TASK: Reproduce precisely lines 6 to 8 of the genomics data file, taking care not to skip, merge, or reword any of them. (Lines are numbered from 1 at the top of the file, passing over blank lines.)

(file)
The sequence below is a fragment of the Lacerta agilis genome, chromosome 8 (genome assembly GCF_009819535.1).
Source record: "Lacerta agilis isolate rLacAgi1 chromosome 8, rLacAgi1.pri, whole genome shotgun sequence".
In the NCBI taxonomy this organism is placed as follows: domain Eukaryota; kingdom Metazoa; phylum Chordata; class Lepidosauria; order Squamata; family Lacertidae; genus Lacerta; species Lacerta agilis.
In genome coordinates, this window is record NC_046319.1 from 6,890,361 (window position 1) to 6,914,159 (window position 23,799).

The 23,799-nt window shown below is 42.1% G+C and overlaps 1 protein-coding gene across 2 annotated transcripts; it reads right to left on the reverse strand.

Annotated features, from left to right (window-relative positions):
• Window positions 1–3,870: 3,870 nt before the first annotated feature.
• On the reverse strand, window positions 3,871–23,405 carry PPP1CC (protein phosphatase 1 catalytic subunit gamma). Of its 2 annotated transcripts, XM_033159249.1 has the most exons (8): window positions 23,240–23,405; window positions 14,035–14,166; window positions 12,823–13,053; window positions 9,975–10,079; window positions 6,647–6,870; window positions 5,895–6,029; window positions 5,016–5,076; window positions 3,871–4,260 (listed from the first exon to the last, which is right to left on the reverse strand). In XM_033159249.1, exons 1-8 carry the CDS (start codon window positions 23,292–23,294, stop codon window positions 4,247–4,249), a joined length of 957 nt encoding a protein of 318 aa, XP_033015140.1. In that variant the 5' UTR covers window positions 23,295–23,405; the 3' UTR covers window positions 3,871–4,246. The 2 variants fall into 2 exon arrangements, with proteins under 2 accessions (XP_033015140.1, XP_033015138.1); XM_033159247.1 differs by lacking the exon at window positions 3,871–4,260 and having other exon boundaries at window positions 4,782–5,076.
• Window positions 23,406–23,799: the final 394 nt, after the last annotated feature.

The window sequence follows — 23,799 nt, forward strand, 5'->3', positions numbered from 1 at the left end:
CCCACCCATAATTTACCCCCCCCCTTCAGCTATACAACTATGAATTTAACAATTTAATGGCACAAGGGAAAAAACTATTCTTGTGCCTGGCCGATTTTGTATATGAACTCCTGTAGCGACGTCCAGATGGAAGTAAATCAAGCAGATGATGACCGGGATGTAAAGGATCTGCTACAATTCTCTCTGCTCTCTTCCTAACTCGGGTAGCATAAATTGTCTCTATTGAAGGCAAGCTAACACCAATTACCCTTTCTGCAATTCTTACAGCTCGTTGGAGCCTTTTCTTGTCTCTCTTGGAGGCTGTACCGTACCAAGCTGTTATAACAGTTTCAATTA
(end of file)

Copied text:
Annotated features, from left to right (window-relative positions):
• Window positions 1–3,870: 3,870 nt before the first annotated feature.
• On the reverse strand, window positions 3,871–23,405 carry PPP1CC (protein phosphatase 1 catalytic subunit gamma). Of its 2 annotated transcripts, XM_033159249.1 has the most exons (8): window positions 23,240–23,405; window positions 14,035–14,166; window positions 12,823–13,053; window positions 9,975–10,079; window positions 6,647–6,870; window positions 5,895–6,029; window positions 5,016–5,076; window positions 3,871–4,260 (listed from the first exon to the last, which is right to left on the reverse strand). In XM_033159249.1, exons 1-8 carry the CDS (start codon window positions 23,292–23,294, stop codon window positions 4,247–4,249), a joined length of 957 nt encoding a protein of 318 aa, XP_033015140.1. In that variant the 5' UTR covers window positions 23,295–23,405; the 3' UTR covers window positions 3,871–4,246. The 2 variants fall into 2 exon arrangements, with proteins under 2 accessions (XP_033015140.1, XP_033015138.1); XM_033159247.1 differs by lacking the exon at window positions 3,871–4,260 and having other exon boundaries at window positions 4,782–5,076.